Big League Stew - MLB

The top two BLStewards debate a topic in the news. Today it's the Pirates' recent decision to abandon their classic sleeveless look in 2009. 

'Duk: Well, Deebo, the Pirates rolled out their new uniforms at their FanFest over the weekend and the big surprise — apart from these ultra-sweet thirds featuring a big Pirates 'P' — is that Pittsburgh is mostly putting its traditional sleeveless look in mothballs. They'll wear a special pinstriped sleeveless jersey on home Sundays, but both their regular home and away uniforms will require more arm material. This is a somewhat controversial topic in Stillertown, but I happen to like the move to a future featuring sleeves and wonder why it took so long to class up the joint. What say you?

DB: Kevin, you ignorant slut! The reintroduction of the vests in 2001 is the only good thing that's happened to the Pirates in the past 30 years. You know it, I know it and Willie Stargell knows it. The Pirates have a "vest" tradition going back to Bill Mazeroski and, on top of that, the vests looked good. One of the best uniforms in the majors. Some teams just have vests for marketing purposes, or maybe it's because they can't think of anything better to do with their uniforms. The Pirates prove this point backward by ditching the vests for boring sleeves. What do the sleeves offer, really?

'Duk: Well, I'd say you should ask the players who just wear sleeves under the vest anyway, but you're right about the Pirates having a stories history of sleeveless jerseys. In 1957, they became the second MLB team to adopt them (the Reds were the first) and I always assumed they donned the look to help most Pittsburgh natives feel better about their own sartorial situations.

Still, I contend that the only true sleeveless sports should be basketball, distance running and NASCAR and I don't think there's a reason for baseball players to go sans sleeves anymore. Most of today's players wear their jerseys too baggy, which ruins the look. Also, with the advances in fabric technology, the sleeveless shirt no longer serves a useful purpose (ie: staying cool during an August day game in St. Louis).

DB: I like the phrase "fabric technology" but I had to go look up "sartorial" even though, in the context of this conversation, I understood you. 

I don't think the baggy nature of the uniforms ruins any look. That, too, reminds us of days gone by. Baggy uniforms and big socks. You don't want everything tight, like in the 1970s. Speaking of which, you mentioned how you like the new/old "P" the Pirates are bringing out with their black uniforms. If the Pirates were going to add another cap, why not bring back the We Are Fam-i-ly striped caps of the Tekulve era? Folks would have jumped at those and the players would have liked 'em too. The Pirates: Never quite grasping what it is they have going for themselves.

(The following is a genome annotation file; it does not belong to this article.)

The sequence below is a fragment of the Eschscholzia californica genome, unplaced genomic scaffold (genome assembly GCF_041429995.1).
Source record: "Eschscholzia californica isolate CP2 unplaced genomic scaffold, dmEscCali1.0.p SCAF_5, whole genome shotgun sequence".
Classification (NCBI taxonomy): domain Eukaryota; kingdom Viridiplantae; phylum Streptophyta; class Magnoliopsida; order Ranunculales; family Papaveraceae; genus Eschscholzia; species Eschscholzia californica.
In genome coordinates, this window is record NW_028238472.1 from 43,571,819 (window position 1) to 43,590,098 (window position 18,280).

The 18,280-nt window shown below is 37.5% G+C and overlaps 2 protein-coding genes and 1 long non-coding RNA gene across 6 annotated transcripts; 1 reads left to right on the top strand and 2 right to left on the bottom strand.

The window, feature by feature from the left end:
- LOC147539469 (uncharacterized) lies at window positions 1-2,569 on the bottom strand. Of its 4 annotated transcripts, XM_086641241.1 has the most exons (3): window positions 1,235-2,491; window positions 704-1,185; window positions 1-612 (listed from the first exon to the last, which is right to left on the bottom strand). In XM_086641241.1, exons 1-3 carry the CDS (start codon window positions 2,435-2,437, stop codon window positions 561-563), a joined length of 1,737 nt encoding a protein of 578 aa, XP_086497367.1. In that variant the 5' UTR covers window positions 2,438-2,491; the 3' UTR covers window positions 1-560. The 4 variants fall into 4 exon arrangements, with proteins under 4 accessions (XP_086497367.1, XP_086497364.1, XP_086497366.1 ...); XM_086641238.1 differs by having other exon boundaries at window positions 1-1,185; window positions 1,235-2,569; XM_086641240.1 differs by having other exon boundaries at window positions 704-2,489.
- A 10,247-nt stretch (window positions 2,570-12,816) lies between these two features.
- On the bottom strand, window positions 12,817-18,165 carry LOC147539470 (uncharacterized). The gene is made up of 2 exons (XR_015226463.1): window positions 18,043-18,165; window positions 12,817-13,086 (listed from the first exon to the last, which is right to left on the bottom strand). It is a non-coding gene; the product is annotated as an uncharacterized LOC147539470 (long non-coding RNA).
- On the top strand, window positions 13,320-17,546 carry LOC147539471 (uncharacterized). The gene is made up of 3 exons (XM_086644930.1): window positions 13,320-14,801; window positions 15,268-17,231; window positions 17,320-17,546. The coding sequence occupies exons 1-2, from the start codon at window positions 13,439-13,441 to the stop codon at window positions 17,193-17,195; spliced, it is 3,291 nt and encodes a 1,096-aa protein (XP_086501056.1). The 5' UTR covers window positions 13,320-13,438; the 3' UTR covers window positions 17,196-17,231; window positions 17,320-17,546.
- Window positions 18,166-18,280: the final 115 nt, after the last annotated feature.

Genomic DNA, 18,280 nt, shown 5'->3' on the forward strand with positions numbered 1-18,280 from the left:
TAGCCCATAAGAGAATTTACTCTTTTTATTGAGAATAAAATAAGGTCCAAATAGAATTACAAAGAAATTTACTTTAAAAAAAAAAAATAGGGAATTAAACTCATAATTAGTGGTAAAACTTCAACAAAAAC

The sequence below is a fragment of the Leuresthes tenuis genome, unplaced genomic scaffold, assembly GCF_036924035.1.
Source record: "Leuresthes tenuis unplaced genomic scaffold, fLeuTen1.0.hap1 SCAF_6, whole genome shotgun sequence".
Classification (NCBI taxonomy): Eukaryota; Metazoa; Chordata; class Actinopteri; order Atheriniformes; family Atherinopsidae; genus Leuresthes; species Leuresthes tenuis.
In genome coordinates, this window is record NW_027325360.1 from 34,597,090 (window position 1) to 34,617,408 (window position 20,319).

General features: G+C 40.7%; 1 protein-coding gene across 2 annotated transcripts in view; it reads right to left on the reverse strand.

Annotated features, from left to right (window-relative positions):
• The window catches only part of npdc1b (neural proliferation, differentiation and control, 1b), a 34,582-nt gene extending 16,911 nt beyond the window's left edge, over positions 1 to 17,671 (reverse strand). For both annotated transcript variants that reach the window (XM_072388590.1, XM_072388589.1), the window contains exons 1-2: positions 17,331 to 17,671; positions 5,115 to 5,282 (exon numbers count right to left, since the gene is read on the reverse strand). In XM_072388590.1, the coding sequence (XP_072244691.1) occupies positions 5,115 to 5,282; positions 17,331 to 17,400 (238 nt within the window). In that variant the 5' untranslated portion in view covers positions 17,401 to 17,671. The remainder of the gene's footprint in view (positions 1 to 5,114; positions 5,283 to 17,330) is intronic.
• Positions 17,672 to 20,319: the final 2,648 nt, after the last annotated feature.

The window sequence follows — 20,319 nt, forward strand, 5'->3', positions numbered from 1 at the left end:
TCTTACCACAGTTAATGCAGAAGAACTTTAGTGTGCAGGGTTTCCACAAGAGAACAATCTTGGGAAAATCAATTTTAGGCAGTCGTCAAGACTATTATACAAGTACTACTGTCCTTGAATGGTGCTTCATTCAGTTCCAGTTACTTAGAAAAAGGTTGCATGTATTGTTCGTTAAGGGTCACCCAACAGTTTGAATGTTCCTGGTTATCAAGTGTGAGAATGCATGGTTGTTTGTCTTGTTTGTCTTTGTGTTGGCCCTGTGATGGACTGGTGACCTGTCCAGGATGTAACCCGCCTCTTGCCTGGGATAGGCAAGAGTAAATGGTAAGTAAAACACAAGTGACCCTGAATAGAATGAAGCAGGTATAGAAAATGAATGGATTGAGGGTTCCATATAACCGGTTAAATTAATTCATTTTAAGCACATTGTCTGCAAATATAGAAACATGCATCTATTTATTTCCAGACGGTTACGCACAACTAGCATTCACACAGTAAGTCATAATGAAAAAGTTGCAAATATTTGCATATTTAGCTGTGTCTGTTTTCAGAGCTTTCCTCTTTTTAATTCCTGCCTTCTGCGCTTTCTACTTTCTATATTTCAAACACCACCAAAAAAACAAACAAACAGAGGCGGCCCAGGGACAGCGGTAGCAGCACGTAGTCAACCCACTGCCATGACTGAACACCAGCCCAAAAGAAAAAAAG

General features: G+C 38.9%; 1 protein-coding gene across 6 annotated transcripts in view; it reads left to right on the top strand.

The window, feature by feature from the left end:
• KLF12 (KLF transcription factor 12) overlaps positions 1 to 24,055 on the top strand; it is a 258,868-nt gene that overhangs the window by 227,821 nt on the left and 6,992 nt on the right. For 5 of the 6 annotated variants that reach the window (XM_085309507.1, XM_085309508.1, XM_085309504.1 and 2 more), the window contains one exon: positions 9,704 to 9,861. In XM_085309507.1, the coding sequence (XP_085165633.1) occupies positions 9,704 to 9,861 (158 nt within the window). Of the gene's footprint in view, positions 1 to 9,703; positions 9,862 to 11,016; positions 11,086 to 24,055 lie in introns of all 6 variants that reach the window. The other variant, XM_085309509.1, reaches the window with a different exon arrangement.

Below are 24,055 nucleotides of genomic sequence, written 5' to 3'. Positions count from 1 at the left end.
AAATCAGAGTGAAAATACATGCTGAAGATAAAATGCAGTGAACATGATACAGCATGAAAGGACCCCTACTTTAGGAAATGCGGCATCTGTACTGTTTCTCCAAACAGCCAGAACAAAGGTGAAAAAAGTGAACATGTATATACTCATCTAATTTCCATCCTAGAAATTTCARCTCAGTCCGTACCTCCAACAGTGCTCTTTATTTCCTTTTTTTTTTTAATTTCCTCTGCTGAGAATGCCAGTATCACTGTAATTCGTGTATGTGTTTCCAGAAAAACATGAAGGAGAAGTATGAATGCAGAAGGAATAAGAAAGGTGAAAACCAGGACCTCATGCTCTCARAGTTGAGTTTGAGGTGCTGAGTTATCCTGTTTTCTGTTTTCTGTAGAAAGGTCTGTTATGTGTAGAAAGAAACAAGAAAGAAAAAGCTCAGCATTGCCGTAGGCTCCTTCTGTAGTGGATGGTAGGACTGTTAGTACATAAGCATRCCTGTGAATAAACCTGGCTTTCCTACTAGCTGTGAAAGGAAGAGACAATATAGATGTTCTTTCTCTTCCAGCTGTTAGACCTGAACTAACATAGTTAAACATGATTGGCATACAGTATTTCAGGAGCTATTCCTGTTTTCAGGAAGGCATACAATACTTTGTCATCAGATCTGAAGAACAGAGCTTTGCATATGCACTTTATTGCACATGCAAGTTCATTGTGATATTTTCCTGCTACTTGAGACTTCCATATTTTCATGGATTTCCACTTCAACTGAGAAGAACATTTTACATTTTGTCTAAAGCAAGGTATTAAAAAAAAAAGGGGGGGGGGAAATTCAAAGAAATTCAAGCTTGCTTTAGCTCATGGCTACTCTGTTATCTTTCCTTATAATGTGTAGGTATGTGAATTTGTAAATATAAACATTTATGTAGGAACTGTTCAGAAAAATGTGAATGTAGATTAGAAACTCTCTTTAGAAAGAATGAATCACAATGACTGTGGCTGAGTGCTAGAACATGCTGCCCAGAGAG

'Duk: You should have known what "sartorial" meant, Mr. Brown, if only because guys like me always use it so we can appear smarter than we really are. It's funny. I'm with you on the return of the ol' striped pillbox, but against you on the sleeveless jersey look for ALL teams (the Reds, White Sox, Rockies, etc.) Call it selective nostalgia, I suppose. When I think of sleeveless jerseys, I think of guys like Roger Maris and Ted Kluszewski (right), muscle-bound sluggers who chose the bare-armed route over the "Tom Kleinschmidt." There's no way that Freddy Sanchez or Troy Tulowitzki are going to top them, so why even try?

DB: Tom Kleinschmidt! You can't use DePaul basketball against an alum like me! Also, you sound like Dana Carvey's old man on Weekend Update. "Roger Maris and Ted Kluszewski showed their big guns and that's the way we liked it!." The truth is that some teams can pull off sleeveless, some don't. The White Sox, who inherit Big Klu's mantel (but not his mickey), simply look classy in their pinstriped vests. The Pirates, who only could hope to LOOK good in these intervening non-Van Slyke years, had a good look and they BLEW IT. The Rockies, being new, had no particular uniform tradition but should hope to start one with their "spaceman" black sleeveless alternates. Not Dr. Leo Spaceman, either. The Rox's futuristic-looking uniforms that show you don't have to look retro and pull off the sleeves at the same time. If we were to leave things up to you, Duck, then we would be stuck in uniform stasis forever. No looking back, no looking ahead. Just the same old crap with sleeves. Proud of yourself?

'Duk: Look, all I'm saying is that given the choice between sleeves and no sleeves, I'm going to pick the option that won't require me to purchase another round of black undershirts. In these tight financial times, perhaps that's the real driving force behind Pittsburgh's small-market decision. I'll let you have the last word.

DB: Black undershirts are what make the economy go, Kevin. If the Pirates are really interested in saving money, they ought to start by producing jerseys without sleeves and use the extra money left over from the extra material to sign Adam Dunn. Free the sleeves! Free the sleeves! Free the sleeves!

Have a debate topic for 'Duk and DB? Email it to bigleaguestew AT yahoo com. 

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